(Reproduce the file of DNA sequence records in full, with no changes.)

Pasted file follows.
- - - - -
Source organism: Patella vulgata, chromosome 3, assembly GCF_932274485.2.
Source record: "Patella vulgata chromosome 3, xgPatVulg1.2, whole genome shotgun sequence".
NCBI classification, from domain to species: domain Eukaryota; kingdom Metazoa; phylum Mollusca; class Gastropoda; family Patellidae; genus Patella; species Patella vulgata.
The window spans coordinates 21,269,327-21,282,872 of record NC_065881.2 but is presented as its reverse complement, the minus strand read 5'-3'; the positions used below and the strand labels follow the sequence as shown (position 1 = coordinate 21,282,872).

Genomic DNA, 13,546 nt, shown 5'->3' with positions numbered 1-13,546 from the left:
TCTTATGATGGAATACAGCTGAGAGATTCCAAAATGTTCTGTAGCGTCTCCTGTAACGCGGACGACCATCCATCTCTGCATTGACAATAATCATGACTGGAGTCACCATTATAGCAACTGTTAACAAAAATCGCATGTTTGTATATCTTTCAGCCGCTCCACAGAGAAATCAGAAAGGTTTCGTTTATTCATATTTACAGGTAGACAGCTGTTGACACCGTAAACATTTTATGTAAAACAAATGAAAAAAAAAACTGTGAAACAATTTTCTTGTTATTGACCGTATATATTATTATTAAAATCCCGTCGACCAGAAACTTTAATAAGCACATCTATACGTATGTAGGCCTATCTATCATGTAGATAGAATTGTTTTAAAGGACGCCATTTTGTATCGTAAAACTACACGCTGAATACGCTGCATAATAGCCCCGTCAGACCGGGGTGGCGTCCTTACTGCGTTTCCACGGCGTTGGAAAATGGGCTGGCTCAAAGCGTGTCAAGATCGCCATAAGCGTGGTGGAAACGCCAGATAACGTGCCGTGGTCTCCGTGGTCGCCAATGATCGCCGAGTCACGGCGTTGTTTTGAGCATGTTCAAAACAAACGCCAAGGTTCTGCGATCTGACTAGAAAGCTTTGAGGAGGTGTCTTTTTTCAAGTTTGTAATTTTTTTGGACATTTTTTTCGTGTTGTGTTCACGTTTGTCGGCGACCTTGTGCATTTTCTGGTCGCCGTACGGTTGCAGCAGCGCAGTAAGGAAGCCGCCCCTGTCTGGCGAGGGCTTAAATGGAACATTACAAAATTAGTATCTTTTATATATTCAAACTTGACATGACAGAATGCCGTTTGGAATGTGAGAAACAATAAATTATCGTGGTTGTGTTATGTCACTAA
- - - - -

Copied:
Source organism: Patella vulgata, chromosome 3, assembly GCF_932274485.2.
Source record: "Patella vulgata chromosome 3, xgPatVulg1.2, whole genome shotgun sequence".
NCBI classification, from domain to species: domain Eukaryota; kingdom Metazoa; phylum Mollusca; class Gastropoda; family Patellidae; genus Patella; species Patella vulgata.
The window spans coordinates 21,269,327-21,282,872 of record NC_065881.2 but is presented as its reverse complement, the minus strand read 5'-3'; the positions used below and the strand labels follow the sequence as shown (position 1 = coordinate 21,282,872).

Genomic DNA, 13,546 nt, shown 5'->3' with positions numbered 1-13,546 from the left:
TCTTATGATGGAATACAGCTGAGAGATTCCAAAATGTTCTGTAGCGTCTCCTGTAACGCGGACGACCATCCATCTCTGCATTGACAATAATCATGACTGGAGTCACCATTATAGCAACTGTTAACAAAAATCGCATGTTTGTATATCTTTCAGCCGCTCCACAGAGAAATCAGAAAGGTTTCGTTTATTCATATTTACAGGTAGACAGCTGTTGACACCGTAAACATTTTATGTAAAACAAATGAAAAAAAAAACTGTGAAACAATTTTCTTGTTATTGACCGTATATATTATTATTAAAATCCCGTCGACCAGAAACTTTAATAAGCACATCTATACGTATGTAGGCCTATCTATCATGTAGATAGAATTGTTTTAAAGGACGCCATTTTGTATCGTAAAACTACACGCTGAATACGCTGCATAATAGCCCCGTCAGACCGGGGTGGCGTCCTTACTGCGTTTCCACGGCGTTGGAAAATGGGCTGGCTCAAAGCGTGTCAAGATCGCCATAAGCGTGGTGGAAACGCCAGATAACGTGCCGTGGTCTCCGTGGTCGCCAATGATCGCCGAGTCACGGCGTTGTTTTGAGCATGTTCAAAACAAACGCCAAGGTTCTGCGATCTGACTAGAAAGCTTTGAGGAGGTGTCTTTTTTCAAGTTTGTAATTTTTTTGGACATTTTTTTCGTGTTGTGTTCACGTTTGTCGGCGACCTTGTGCATTTTCTGGTCGCCGTACGGTTGCAGCAGCGCAGTAAGGAAGCCGCCCCTGTCTGGCGAGGGCTTAAATGGAACATTACAAAATTAGTATCTTTTATATATTCAAACTTGACATGACAGAATGCCGTTTGGAATGTGAGAAACAATAAATTATCGTGGTTGTGTTATGTCACTAA